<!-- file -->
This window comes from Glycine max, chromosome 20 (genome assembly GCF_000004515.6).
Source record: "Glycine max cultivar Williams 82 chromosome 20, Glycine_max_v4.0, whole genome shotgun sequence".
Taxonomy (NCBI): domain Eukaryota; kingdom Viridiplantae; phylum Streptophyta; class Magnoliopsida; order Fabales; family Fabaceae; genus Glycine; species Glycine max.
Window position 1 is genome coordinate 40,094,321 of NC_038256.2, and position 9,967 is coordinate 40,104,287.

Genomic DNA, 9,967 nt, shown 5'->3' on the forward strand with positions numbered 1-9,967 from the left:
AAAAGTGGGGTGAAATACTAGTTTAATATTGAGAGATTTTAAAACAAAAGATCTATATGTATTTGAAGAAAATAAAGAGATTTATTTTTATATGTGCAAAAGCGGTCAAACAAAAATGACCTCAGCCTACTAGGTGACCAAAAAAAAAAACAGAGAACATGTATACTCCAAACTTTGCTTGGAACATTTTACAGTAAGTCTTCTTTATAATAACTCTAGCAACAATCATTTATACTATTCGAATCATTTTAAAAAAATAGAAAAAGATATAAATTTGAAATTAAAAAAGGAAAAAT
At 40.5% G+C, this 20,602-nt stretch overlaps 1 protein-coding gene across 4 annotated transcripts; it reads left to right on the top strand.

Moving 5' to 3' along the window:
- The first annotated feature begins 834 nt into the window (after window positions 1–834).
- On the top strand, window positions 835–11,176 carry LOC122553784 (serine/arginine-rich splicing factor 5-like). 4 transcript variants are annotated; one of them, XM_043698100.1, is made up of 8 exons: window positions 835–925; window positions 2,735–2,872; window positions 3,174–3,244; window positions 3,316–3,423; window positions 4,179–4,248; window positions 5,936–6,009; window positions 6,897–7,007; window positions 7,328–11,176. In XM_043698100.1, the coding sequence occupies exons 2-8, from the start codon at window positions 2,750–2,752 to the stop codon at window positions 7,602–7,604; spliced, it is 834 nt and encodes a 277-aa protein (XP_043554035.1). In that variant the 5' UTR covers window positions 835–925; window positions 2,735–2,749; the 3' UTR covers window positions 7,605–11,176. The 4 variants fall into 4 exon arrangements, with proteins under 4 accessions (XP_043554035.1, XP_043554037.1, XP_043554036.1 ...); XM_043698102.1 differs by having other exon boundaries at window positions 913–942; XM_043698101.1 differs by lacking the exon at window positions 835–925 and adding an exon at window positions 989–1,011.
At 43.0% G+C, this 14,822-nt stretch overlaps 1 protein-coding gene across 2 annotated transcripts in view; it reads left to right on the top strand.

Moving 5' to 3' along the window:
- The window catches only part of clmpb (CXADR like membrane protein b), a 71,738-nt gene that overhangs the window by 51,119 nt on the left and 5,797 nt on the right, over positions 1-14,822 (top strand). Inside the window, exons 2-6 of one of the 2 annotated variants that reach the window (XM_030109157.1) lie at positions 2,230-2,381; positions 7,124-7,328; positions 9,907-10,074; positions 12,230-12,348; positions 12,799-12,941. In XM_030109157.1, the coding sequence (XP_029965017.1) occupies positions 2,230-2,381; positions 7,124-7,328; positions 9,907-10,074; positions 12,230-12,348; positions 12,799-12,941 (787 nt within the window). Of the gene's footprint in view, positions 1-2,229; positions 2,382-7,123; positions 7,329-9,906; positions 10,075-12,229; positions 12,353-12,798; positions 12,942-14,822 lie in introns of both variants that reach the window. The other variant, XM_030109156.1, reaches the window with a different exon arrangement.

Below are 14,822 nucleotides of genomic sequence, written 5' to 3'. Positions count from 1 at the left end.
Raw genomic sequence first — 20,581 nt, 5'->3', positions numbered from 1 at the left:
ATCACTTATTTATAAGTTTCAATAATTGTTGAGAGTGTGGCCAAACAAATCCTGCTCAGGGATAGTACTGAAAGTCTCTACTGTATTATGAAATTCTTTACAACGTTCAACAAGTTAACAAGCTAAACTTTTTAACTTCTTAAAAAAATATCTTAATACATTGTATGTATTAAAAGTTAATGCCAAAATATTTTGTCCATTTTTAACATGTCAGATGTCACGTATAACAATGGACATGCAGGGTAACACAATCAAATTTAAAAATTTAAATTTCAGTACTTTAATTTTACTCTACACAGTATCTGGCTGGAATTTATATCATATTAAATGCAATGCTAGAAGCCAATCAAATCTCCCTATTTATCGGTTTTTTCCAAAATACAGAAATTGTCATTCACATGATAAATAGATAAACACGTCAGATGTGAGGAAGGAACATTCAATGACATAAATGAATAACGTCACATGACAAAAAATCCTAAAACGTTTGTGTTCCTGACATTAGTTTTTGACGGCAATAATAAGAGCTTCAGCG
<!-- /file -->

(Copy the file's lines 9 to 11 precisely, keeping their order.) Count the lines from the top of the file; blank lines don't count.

- The first annotated feature begins 834 nt into the window (after window positions 1–834).
- On the top strand, window positions 835–11,176 carry LOC122553784 (serine/arginine-rich splicing factor 5-like). 4 transcript variants are annotated; one of them, XM_043698100.1, is made up of 8 exons: window positions 835–925; window positions 2,735–2,872; window positions 3,174–3,244; window positions 3,316–3,423; window positions 4,179–4,248; window positions 5,936–6,009; window positions 6,897–7,007; window positions 7,328–11,176. In XM_043698100.1, the coding sequence occupies exons 2-8, from the start codon at window positions 2,750–2,752 to the stop codon at window positions 7,602–7,604; spliced, it is 834 nt and encodes a 277-aa protein (XP_043554035.1). In that variant the 5' UTR covers window positions 835–925; window positions 2,735–2,749; the 3' UTR covers window positions 7,605–11,176. The 4 variants fall into 4 exon arrangements, with proteins under 4 accessions (XP_043554035.1, XP_043554037.1, XP_043554036.1 ...); XM_043698102.1 differs by having other exon boundaries at window positions 913–942; XM_043698101.1 differs by lacking the exon at window positions 835–925 and adding an exon at window positions 989–1,011.
At 43.0% G+C, this 14,822-nt stretch overlaps 1 protein-coding gene across 2 annotated transcripts in view; it reads left to right on the top strand.